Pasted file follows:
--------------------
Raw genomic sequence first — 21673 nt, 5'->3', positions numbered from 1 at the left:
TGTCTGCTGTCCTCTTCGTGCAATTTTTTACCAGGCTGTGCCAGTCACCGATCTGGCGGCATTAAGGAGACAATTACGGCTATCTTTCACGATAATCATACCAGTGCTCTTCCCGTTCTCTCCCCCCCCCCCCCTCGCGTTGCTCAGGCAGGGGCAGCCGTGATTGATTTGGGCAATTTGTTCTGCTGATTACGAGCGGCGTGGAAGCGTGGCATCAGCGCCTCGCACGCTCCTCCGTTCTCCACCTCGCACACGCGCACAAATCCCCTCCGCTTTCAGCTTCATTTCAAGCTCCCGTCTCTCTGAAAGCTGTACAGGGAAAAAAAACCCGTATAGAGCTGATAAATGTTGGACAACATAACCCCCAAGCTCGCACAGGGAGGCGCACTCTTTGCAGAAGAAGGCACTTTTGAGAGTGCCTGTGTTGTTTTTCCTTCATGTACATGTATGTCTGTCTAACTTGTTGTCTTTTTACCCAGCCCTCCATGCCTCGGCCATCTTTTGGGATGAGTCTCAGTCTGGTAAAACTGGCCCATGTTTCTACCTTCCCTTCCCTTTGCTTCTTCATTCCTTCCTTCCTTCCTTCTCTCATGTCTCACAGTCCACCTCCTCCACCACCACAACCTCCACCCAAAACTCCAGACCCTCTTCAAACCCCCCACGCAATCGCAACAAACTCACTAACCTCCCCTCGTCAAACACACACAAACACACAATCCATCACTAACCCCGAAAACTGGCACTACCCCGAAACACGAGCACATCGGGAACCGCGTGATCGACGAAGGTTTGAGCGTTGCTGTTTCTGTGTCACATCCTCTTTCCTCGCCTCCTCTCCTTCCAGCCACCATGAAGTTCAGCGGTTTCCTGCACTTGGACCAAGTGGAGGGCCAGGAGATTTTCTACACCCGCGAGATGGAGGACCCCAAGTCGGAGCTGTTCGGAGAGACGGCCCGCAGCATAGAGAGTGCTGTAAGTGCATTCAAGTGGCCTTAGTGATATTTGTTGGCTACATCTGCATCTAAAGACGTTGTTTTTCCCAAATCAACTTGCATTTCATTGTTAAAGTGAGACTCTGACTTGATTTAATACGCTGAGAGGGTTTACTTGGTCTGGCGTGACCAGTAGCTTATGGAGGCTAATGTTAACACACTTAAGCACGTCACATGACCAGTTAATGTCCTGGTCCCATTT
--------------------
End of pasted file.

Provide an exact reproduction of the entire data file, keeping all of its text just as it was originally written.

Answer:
Raw genomic sequence first — 21673 nt, 5'->3', positions numbered from 1 at the left:
TGTCTGCTGTCCTCTTCGTGCAATTTTTTACCAGGCTGTGCCAGTCACCGATCTGGCGGCATTAAGGAGACAATTACGGCTATCTTTCACGATAATCATACCAGTGCTCTTCCCGTTCTCTCCCCCCCCCCCCCTCGCGTTGCTCAGGCAGGGGCAGCCGTGATTGATTTGGGCAATTTGTTCTGCTGATTACGAGCGGCGTGGAAGCGTGGCATCAGCGCCTCGCACGCTCCTCCGTTCTCCACCTCGCACACGCGCACAAATCCCCTCCGCTTTCAGCTTCATTTCAAGCTCCCGTCTCTCTGAAAGCTGTACAGGGAAAAAAAACCCGTATAGAGCTGATAAATGTTGGACAACATAACCCCCAAGCTCGCACAGGGAGGCGCACTCTTTGCAGAAGAAGGCACTTTTGAGAGTGCCTGTGTTGTTTTTCCTTCATGTACATGTATGTCTGTCTAACTTGTTGTCTTTTTACCCAGCCCTCCATGCCTCGGCCATCTTTTGGGATGAGTCTCAGTCTGGTAAAACTGGCCCATGTTTCTACCTTCCCTTCCCTTTGCTTCTTCATTCCTTCCTTCCTTCCTTCTCTCATGTCTCACAGTCCACCTCCTCCACCACCACAACCTCCACCCAAAACTCCAGACCCTCTTCAAACCCCCCACGCAATCGCAACAAACTCACTAACCTCCCCTCGTCAAACACACACAAACACACAATCCATCACTAACCCCGAAAACTGGCACTACCCCGAAACACGAGCACATCGGGAACCGCGTGATCGACGAAGGTTTGAGCGTTGCTGTTTCTGTGTCACATCCTCTTTCCTCGCCTCCTCTCCTTCCAGCCACCATGAAGTTCAGCGGTTTCCTGCACTTGGACCAAGTGGAGGGCCAGGAGATTTTCTACACCCGCGAGATGGAGGACCCCAAGTCGGAGCTGTTCGGAGAGACGGCCCGCAGCATAGAGAGTGCTGTAAGTGCATTCAAGTGGCCTTAGTGATATTTGTTGGCTACATCTGCATCTAAAGACGTTGTTTTTCCCAAATCAACTTGCATTTCATTGTTAAAGTGAGACTCTGACTTGATTTAATACGCTGAGAGGGTTTACTTGGTCTGGCGTGACCAGTAGCTTATGGAGGCTAATGTTAACACACTTAAGCACGTCACATGACCAGTTAATGTCCTGGTCCCATTT